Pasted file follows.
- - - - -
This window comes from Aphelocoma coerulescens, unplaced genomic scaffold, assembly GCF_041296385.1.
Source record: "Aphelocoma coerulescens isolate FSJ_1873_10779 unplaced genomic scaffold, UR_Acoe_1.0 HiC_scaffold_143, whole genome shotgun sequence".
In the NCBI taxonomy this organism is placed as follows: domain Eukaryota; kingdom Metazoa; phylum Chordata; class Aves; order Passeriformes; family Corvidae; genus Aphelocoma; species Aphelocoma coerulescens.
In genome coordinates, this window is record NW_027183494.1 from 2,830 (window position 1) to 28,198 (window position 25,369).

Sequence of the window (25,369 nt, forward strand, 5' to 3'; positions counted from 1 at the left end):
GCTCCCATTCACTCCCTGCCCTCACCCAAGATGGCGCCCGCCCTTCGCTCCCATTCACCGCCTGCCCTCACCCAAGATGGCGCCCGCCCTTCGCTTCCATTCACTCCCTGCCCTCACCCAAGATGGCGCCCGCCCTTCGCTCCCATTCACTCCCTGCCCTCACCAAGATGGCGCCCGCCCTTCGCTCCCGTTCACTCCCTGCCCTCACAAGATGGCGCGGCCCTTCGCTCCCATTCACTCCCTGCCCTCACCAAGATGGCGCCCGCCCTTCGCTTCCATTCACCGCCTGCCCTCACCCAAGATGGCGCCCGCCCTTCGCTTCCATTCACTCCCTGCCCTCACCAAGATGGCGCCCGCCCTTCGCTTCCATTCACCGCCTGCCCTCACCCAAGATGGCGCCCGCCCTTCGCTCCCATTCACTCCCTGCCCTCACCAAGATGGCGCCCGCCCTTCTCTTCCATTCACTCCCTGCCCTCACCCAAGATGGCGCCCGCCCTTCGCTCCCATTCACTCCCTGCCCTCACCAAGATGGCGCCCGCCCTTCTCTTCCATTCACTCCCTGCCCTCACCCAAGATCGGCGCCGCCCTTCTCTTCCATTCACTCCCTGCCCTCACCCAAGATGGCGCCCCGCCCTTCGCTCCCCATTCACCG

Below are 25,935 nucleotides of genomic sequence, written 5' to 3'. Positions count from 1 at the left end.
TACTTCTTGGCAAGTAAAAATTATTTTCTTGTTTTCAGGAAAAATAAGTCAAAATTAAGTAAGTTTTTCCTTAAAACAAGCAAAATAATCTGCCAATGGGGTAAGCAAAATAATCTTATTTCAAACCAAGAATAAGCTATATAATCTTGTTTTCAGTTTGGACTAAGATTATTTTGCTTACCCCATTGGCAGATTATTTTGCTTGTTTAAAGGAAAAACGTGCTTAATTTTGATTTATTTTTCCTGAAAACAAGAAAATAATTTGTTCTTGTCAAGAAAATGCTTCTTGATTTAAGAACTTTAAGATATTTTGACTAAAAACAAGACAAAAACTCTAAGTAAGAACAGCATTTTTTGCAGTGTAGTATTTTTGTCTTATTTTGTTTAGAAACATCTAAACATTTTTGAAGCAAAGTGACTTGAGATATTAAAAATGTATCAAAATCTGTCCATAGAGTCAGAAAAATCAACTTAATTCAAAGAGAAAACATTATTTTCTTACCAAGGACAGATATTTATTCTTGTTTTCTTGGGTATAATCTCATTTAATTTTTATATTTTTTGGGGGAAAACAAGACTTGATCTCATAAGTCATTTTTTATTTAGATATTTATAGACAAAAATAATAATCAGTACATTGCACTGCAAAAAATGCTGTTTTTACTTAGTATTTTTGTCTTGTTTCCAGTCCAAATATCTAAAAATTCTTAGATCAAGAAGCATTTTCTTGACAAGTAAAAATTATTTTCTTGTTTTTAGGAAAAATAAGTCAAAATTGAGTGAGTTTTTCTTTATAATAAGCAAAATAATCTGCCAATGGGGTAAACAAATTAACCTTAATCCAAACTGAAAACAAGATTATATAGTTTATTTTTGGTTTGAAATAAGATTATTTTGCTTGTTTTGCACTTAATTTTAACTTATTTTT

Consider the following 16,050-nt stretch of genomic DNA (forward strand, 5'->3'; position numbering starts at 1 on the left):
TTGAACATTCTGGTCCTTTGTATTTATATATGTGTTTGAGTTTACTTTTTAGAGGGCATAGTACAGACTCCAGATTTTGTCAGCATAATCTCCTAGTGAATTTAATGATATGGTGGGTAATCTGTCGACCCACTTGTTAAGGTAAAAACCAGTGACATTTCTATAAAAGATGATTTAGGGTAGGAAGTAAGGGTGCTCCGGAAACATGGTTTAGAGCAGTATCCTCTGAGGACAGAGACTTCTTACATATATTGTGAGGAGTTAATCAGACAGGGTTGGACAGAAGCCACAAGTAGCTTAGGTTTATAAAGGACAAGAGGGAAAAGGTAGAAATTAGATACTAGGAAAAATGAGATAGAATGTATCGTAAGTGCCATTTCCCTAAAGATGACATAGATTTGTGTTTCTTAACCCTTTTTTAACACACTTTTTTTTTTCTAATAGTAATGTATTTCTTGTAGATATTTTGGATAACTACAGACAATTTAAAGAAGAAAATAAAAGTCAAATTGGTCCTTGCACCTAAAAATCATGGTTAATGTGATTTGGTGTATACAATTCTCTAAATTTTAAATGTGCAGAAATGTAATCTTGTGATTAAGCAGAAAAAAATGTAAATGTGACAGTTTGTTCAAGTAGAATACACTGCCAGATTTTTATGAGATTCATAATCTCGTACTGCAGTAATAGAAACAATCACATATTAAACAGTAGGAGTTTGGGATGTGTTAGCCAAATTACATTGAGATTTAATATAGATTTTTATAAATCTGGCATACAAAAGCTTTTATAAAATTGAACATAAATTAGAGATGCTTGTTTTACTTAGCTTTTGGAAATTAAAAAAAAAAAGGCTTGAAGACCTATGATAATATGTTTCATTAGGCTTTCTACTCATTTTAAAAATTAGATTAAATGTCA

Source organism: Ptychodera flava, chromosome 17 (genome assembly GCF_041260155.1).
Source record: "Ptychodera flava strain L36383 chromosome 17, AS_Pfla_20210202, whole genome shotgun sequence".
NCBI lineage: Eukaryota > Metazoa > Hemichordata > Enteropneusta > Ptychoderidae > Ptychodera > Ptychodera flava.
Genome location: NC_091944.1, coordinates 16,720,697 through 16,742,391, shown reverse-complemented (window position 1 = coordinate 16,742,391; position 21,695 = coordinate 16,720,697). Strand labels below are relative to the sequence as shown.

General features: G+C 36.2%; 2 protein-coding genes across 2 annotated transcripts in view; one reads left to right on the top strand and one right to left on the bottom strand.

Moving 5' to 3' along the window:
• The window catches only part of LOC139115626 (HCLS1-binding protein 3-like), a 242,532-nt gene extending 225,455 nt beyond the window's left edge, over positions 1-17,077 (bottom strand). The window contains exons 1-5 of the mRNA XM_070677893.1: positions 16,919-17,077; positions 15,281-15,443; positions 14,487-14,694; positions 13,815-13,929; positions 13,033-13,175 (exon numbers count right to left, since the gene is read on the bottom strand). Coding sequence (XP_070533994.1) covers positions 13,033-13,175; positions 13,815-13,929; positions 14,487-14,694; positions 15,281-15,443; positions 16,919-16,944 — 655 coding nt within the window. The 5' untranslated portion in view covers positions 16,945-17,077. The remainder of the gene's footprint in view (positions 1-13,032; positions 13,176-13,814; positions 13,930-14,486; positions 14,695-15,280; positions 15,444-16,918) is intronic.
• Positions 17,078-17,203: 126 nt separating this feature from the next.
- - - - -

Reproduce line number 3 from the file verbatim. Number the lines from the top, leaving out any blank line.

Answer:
In the NCBI taxonomy this organism is placed as follows: domain Eukaryota; kingdom Metazoa; phylum Chordata; class Aves; order Passeriformes; family Corvidae; genus Aphelocoma; species Aphelocoma coerulescens.